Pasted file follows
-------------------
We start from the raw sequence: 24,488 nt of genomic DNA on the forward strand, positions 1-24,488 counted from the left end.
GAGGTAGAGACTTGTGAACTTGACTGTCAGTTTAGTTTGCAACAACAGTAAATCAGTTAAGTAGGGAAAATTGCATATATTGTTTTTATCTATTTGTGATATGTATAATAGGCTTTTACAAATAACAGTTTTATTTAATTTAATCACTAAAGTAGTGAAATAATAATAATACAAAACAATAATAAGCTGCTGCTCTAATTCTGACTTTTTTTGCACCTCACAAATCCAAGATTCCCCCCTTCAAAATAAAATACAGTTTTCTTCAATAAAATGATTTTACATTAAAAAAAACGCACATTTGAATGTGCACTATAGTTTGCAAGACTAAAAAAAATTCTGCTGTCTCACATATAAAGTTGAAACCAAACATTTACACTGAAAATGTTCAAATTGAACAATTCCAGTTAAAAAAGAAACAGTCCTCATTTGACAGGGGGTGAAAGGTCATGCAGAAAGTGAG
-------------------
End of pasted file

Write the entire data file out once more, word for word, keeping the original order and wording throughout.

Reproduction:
We start from the raw sequence: 24,488 nt of genomic DNA on the forward strand, positions 1-24,488 counted from the left end.
GAGGTAGAGACTTGTGAACTTGACTGTCAGTTTAGTTTGCAACAACAGTAAATCAGTTAAGTAGGGAAAATTGCATATATTGTTTTTATCTATTTGTGATATGTATAATAGGCTTTTACAAATAACAGTTTTATTTAATTTAATCACTAAAGTAGTGAAATAATAATAATACAAAACAATAATAAGCTGCTGCTCTAATTCTGACTTTTTTTGCACCTCACAAATCCAAGATTCCCCCCTTCAAAATAAAATACAGTTTTCTTCAATAAAATGATTTTACATTAAAAAAAACGCACATTTGAATGTGCACTATAGTTTGCAAGACTAAAAAAAATTCTGCTGTCTCACATATAAAGTTGAAACCAAACATTTACACTGAAAATGTTCAAATTGAACAATTCCAGTTAAAAAAGAAACAGTCCTCATTTGACAGGGGGTGAAAGGTCATGCAGAAAGTGAG